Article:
1-2 lbs of meat ( hamburger, stew meat, venison, buffalo, sausage, etc) 
Grated Cheddar Cheese
Sour Cream


1. Brown the meat if used and drain excess fat
2. Put all the ingredients, as discussed below into a slow cooker, set on low and cook for at least 8 hours. Be sure to taste during the cooking and adjust for flavor.

Since this is done in a slow cooker, there is no need for soaking the beans. The bonus is they will absorb all the flavors in the pot. I would start out with 4 cups of broth, I like my chili thick. Watch and add additional broth if needed as it cooks. especially early in the cooking when most of the broth is soaked up. The amount you need will depend on a lot of different variables including how much liquids are released by the vegetables, how much is soaked up by the beans and even what type of beans you are using. Tomato paste can help thicken up the chili if it gets too watery. I have also seen suggestions to take some of the beans and pop them into a blender and blend smooth and re-add to the chili which will thicken it up.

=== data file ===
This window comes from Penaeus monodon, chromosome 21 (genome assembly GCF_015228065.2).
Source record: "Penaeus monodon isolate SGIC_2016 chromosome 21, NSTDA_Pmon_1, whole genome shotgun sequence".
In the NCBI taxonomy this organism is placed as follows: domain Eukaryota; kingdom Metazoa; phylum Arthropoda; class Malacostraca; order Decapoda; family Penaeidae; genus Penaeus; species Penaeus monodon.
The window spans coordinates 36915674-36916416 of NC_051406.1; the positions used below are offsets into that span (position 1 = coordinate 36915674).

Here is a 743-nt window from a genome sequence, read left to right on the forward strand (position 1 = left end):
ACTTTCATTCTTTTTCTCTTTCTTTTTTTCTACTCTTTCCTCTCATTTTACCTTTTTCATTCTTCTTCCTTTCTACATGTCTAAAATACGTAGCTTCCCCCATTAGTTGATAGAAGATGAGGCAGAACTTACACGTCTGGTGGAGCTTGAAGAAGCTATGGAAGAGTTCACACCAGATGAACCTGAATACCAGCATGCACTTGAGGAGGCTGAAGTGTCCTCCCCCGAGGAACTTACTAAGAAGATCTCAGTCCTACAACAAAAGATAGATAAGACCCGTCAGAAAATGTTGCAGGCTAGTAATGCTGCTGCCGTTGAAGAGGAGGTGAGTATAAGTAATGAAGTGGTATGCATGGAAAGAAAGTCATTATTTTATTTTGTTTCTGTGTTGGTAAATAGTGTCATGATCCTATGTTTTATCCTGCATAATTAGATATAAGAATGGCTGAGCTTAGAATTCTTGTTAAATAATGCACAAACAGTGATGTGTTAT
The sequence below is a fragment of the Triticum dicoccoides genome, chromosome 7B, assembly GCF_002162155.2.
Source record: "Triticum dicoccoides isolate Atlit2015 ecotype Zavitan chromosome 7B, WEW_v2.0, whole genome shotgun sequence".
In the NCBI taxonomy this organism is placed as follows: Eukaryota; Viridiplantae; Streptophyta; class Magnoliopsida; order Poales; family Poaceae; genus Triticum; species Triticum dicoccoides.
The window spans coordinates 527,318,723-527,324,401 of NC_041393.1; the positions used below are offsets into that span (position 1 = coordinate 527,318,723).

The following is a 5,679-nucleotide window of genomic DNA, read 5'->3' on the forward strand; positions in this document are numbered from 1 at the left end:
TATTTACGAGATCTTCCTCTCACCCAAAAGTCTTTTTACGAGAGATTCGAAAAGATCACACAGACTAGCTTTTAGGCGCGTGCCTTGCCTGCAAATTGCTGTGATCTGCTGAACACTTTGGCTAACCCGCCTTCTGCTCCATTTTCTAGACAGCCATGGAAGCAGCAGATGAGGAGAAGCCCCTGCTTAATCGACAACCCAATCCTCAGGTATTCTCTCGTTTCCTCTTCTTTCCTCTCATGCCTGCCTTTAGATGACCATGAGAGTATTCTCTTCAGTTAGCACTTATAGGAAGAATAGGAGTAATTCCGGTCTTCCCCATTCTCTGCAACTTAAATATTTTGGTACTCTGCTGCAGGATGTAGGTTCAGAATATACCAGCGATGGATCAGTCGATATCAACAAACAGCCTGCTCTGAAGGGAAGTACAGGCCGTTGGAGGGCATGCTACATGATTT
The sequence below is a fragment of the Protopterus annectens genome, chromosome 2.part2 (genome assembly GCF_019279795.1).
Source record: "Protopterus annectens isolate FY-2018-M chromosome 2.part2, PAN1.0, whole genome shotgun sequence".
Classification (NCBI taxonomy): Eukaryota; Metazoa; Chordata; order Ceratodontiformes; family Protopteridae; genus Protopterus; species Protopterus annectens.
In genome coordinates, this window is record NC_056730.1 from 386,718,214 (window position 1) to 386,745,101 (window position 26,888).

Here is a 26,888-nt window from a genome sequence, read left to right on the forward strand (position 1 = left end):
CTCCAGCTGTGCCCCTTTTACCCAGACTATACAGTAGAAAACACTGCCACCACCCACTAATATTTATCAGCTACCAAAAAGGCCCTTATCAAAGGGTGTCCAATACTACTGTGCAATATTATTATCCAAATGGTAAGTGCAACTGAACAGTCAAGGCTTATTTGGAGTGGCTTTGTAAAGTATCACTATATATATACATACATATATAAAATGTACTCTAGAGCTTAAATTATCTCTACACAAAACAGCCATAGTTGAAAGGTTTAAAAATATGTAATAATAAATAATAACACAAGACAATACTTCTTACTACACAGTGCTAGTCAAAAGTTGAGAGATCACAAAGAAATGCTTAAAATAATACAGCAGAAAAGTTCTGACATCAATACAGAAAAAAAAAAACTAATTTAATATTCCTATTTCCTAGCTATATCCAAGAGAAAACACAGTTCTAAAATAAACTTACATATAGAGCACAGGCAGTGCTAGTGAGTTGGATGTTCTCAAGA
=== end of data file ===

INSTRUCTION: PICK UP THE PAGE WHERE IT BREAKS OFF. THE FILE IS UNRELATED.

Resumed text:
As to spices, the fresh chili peppers often will do most of the flavoring so only a bit of cumin is really needed – if at all, especially if you tend toward the Serrano and Scotch Bonnet varieties. Using a variety of fresh chili peppers really makes a huge difference in chili – even if you are making a Texan “No Beans” 5 alarm chili. Remember, chili powder is usually just dried and ground up chili peppers with some cumin.

Put it in a bowl, top with cheese and a spoonful of sour cream. Nothing better on a cold rainy day. Serve with jalapeño corn bread, a glass of milk (or Dr Pepper) and you will have a perfect meal.

One thought on “Variations on a Theme: Slow Cooked Vegetarian Chili

  1. bill Post author

    Had an idea about this recipe this morning. I bet roasting the bell peppers would add some interesting flavor to the mix. Just an example of how the recipe can evolve.